Up to 250 patient deaths to be reviewed at NHS hospital
Experts will look at heart deaths at St George’s Hospital in Tooting, south London.
The deaths of up to 250 patients who died following heart surgery at an NHS hospital are to be reviewed.
All the patients underwent surgery at St George’s Hospital in Tooting, south London, between April 2013 and September 2018.
The review, commissioned by NHS Improvement, comes after the hospital suspended complex heart surgery last year to improve services.
A leaked report suggested that poor relationships between surgeons at the cardiac unit contributed to a higher mortality rate.
The panel will also review deaths between April 2017 and September 1 2018, a period during which improvements were being introduced by the trust.
The trust said families of cardiac surgery patients who died during the review period will be contacted if the panel identifies “any significant concerns about their care”.
Jacqueline Totterdell, chief executive at St George’s, said: “It is absolutely essential that patients and their families have full confidence in the care our cardiac surgery team provide – and this review of past deaths will be a key part of that process.”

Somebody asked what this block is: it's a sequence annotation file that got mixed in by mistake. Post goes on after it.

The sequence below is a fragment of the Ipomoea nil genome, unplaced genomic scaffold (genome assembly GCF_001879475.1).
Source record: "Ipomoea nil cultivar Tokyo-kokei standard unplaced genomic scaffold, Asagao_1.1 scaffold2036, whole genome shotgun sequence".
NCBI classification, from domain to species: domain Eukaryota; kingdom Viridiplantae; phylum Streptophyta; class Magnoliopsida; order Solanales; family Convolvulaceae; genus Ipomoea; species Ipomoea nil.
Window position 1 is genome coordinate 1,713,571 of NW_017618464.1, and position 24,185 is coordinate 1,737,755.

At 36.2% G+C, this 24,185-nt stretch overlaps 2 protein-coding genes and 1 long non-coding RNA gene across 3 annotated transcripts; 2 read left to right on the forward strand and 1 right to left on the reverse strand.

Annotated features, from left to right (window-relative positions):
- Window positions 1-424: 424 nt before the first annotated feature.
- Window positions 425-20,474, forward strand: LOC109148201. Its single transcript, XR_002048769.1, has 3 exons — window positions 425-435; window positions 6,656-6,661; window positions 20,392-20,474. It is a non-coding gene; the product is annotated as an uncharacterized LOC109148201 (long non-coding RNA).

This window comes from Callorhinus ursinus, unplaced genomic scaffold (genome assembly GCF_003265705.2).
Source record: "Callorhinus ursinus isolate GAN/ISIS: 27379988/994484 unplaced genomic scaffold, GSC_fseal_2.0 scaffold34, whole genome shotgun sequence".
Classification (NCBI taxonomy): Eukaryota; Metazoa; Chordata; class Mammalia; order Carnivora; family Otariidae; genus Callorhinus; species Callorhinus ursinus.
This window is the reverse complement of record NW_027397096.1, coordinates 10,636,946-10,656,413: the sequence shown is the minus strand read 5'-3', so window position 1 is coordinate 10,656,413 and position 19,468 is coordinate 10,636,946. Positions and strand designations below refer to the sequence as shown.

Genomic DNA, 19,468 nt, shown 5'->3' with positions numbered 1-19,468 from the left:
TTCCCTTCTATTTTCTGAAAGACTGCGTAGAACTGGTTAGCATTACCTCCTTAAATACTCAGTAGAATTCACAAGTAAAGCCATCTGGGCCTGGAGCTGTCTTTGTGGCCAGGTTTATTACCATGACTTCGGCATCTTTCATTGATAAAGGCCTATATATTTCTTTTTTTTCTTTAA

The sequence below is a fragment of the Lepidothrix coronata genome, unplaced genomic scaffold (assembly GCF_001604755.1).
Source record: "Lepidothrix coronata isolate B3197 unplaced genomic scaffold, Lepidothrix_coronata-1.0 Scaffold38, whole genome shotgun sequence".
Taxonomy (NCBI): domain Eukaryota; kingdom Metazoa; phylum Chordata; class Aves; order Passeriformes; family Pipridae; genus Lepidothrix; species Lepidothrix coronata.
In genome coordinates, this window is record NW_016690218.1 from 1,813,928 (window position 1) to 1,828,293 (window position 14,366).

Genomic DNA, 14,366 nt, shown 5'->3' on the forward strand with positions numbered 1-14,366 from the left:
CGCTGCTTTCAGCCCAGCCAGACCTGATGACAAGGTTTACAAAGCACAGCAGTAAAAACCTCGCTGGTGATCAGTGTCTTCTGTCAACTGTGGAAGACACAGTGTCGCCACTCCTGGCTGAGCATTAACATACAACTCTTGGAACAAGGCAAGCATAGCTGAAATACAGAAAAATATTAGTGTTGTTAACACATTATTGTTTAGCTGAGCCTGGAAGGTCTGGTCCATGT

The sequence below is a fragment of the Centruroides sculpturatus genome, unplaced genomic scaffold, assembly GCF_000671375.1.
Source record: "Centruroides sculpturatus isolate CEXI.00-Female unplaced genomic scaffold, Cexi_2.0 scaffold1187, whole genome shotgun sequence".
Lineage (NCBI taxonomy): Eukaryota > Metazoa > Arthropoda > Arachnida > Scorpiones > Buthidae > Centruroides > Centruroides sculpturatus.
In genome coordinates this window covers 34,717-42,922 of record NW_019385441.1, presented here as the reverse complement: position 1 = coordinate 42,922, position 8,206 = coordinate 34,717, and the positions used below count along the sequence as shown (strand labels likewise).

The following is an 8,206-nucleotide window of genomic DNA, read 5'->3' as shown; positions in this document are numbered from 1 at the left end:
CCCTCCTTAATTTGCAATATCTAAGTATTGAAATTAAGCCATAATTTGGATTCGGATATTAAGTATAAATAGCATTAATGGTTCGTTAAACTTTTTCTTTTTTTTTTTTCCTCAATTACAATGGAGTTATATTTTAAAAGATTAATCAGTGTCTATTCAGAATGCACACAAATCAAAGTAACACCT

It is absolutely essential that patients and their families have full confidence in the care our cardiac surgery team provide. Jacqueline Totterdell, chief executive at St George’s
During the review, the medical records of those who died will be examined, alongside any investigations conducted by the trust at the time of the patients’ deaths.
The leaked report last year said a “toxic” feud between two rival camps at the heart surgery unit left staff feeling a high death rate was inevitable.
St George’s Hospital heart unit was said to be consumed by a “dark force” and patients were put at risk by a dysfunctional team of surgeons.
At the time, it said the hospital had a cardiac surgery death rate of 3.7% – above the national 2% average.
Conversations with 39 staff revealed they were shocked by the death rate, but “most felt that poor performance was inevitable due to the pervading atmosphere”.
In December, Care Quality Commission inspectors reported they had found top physicians with “strong” personalities unable to work together effectively.
According to their subsequent report, “consultant surgeons mistrusted each other, as well as cardiologists, anaesthetists and senior leaders.”
There was also culture of “tribalism”, one consultant said.